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How seagrass in Seychelles is helping the fight against climate change

Published Dec 11th, 2022 9:20PM EST
world's largest plant, seagrass in shark bay
Image: Philip Schubert / Adobe

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It might not look like much when you see photos of it on the internet, but the seagrass that lives in our oceans is actually a very effective natural climate change deterrent. These ocean plants, which used to be plentiful in places like Seychelles, are now struggling to hold on as rising sea levels reclaim the shoreline completely.

The reason that so many are concerned about the declining rate of seagrass is that the plant, which is even considered one of the world’s largest plants, is a natural storage for carbon. Another reason that it is such a big deal to Seychelles, too, is because climate change and rising sea levels could absolutely decimate the small nation, which is made up of 115 low-lying islands.

seagrass like that found in shark bay act as a natural climate change deterrent
Vertical aerial drone view of seagrass meadows and headlands in the World Heritage Listed Shark Bay Conservation Area. Image source: Philip Schubert / Adobe

It’s this threat that has led the government of Seychelles to commit to protecting at least half of its seagrass and mangroves by 2023, with a goal of 100 percent protection set for 2030, according to a report from BBC. To help with those protections, the nation has been working hard to map all of its seagrass ecosystems, and they’re even working on analyzing how much carbon the plants store over time.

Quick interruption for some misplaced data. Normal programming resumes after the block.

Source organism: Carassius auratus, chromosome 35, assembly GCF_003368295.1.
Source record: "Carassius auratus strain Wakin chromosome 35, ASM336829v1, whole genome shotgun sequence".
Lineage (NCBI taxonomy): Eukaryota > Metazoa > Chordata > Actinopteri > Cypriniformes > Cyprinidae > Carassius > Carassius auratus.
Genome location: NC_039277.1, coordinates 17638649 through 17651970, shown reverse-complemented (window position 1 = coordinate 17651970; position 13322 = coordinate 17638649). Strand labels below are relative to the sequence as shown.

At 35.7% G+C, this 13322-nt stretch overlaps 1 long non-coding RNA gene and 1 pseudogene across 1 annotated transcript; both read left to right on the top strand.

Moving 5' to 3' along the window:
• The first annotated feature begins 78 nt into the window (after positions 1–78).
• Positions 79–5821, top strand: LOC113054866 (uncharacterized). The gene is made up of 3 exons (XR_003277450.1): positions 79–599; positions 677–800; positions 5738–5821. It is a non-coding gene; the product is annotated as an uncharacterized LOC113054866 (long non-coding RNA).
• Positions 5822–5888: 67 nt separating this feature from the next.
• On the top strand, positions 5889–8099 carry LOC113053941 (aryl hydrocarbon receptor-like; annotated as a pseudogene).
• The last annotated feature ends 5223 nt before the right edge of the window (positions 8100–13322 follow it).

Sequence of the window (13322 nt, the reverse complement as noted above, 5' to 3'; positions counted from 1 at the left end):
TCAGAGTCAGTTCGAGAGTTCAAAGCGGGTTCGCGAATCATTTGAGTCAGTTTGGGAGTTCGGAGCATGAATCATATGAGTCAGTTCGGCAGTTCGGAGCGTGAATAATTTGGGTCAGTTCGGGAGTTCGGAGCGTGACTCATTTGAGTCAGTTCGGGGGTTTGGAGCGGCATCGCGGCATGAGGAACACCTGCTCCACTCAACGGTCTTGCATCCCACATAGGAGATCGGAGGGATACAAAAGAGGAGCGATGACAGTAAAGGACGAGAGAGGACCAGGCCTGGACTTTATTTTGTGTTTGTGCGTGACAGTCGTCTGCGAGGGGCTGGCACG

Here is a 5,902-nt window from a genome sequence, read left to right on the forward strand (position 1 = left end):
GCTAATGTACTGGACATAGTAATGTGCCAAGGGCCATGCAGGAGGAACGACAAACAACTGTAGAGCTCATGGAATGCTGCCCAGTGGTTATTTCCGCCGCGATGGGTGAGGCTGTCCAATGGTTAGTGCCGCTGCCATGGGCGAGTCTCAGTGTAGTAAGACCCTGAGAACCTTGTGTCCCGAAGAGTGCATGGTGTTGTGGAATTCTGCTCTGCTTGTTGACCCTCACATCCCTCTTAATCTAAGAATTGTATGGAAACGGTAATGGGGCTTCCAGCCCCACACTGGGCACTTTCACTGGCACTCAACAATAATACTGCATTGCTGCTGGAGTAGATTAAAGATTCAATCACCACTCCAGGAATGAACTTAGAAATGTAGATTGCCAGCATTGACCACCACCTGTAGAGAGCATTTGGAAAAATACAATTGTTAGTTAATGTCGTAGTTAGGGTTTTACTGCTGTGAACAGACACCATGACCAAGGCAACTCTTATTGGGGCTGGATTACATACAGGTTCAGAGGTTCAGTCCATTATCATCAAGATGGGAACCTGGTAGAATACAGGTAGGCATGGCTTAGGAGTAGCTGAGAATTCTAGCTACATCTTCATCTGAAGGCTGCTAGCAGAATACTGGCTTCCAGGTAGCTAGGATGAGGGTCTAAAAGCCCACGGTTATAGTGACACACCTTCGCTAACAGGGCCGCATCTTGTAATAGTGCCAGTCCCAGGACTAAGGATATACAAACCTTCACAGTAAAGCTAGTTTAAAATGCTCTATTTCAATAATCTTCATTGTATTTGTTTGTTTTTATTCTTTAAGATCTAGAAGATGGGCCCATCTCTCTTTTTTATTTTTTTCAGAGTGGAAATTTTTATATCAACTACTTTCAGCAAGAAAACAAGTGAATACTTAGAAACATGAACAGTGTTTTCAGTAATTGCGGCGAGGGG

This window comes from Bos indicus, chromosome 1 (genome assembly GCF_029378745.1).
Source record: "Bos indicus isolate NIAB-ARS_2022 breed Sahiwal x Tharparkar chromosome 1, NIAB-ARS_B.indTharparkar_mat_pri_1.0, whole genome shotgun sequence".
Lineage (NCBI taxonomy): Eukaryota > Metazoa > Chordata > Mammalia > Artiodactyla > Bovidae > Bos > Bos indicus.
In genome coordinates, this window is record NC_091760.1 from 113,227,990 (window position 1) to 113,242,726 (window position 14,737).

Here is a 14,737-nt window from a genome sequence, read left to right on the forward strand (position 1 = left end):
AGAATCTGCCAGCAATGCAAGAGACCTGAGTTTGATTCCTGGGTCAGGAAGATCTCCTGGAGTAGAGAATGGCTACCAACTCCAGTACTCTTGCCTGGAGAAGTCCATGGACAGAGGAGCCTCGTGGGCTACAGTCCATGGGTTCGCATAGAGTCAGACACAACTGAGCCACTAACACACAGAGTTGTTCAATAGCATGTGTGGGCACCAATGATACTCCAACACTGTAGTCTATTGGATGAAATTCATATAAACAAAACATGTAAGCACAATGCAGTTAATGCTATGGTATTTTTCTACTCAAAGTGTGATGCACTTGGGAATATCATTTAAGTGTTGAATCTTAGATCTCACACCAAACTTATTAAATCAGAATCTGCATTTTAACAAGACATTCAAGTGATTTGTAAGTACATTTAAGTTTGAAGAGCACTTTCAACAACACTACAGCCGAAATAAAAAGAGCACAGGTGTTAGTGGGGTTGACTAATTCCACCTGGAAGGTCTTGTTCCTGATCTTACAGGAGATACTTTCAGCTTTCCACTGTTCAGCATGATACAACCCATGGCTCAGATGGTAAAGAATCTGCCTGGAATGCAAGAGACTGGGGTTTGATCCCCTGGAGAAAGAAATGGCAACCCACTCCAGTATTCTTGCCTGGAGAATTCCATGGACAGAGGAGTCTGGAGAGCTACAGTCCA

Climate change is a huge concern for many, especially with the rising global temperatures threatening important ice shelves in the Antarctic and places like Greenland. If the sea levels were to rise as much, or as quickly, as scientists predict, it would spell disaster for island nations like Seychelles. Further, it would lead to the devastation of even more carbon-fighting plants like seagrass.

This is why protecting natural climate change deterrents like seagrass is such an important goal for so many nations. And if Seychelles can determine its blue carbon levels – the name given to carbon stored in ocean plants – it could possibly use it to trade with other countries and offset their carbon levels even more.

By protecting the environment, the people of Seychelles believe they will be able to protect the pillars of the nation’s economy, as well as the foundation of future generations yet to come.

Josh Hawkins has been writing for over a decade, covering science, gaming, and tech culture. He also is a top-rated product reviewer with experience in extensively researched product comparisons, headphones, and gaming devices.

Whenever he isn’t busy writing about tech or gadgets, he can usually be found enjoying a new world in a video game, or tinkering with something on his computer.